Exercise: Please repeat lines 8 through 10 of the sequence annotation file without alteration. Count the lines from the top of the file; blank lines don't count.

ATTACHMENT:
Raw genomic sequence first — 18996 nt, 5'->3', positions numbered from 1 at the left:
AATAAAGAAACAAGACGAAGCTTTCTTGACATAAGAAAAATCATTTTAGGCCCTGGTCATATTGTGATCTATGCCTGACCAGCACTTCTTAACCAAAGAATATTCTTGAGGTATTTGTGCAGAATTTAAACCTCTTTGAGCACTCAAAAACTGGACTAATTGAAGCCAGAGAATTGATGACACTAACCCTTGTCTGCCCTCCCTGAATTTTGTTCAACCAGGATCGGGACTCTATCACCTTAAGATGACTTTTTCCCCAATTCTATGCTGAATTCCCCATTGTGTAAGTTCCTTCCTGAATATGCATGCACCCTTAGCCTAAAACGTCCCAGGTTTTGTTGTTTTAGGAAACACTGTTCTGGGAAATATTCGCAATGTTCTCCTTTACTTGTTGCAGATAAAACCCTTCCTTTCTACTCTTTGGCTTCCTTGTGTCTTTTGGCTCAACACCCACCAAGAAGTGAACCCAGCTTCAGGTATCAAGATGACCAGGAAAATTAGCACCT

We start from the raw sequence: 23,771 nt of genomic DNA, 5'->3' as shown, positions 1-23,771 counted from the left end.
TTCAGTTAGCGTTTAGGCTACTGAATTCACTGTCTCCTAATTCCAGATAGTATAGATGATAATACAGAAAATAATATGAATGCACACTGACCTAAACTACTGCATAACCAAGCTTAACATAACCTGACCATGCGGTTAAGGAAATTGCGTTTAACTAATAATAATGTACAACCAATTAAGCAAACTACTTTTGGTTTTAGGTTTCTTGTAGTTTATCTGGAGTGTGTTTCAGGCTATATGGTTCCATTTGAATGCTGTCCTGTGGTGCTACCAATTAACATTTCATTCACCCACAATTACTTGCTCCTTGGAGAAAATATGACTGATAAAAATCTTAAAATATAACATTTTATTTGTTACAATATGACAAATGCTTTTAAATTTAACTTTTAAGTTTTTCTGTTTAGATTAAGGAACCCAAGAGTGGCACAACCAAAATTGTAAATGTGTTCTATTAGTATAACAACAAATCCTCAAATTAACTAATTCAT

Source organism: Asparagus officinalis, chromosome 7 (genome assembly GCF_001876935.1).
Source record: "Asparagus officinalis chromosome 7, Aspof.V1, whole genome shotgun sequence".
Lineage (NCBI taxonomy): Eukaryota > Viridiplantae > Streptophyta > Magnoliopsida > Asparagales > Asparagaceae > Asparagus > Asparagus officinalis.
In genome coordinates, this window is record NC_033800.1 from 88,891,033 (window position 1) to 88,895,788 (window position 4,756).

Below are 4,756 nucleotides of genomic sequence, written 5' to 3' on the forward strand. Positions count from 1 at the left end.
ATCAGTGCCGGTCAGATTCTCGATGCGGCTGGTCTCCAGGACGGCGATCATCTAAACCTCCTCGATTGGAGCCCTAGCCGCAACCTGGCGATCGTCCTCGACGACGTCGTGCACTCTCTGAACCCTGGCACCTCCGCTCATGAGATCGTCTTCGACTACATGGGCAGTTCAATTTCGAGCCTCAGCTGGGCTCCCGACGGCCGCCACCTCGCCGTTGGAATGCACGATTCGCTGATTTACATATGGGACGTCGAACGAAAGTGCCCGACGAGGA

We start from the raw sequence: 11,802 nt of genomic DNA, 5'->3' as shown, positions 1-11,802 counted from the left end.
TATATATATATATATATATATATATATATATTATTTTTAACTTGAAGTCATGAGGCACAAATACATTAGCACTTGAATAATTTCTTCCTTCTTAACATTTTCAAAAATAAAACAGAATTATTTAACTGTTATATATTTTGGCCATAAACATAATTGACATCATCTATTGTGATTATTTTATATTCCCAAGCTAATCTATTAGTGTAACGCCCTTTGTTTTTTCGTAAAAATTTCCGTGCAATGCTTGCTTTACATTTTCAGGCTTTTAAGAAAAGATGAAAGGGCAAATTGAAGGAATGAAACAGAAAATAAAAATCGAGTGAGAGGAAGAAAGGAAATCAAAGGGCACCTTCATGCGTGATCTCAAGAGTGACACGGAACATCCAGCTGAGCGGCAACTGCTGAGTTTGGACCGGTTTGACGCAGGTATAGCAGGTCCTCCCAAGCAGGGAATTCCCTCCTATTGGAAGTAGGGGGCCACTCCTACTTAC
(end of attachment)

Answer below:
In genome coordinates, this window is record NC_033800.1 from 88,891,033 (window position 1) to 88,895,788 (window position 4,756).

Below are 4,756 nucleotides of genomic sequence, written 5' to 3' on the forward strand. Positions count from 1 at the left end.
ATCAGTGCCGGTCAGATTCTCGATGCGGCTGGTCTCCAGGACGGCGATCATCTAAACCTCCTCGATTGGAGCCCTAGCCGCAACCTGGCGATCGTCCTCGACGACGTCGTGCACTCTCTGAACCCTGGCACCTCCGCTCATGAGATCGTCTTCGACTACATGGGCAGTTCAATTTCGAGCCTCAGCTGGGCTCCCGACGGCCGCCACCTCGCCGTTGGAATGCACGATTCGCTGATTTACATATGGGACGTCGAACGAAAGTGCCCGACGAGGA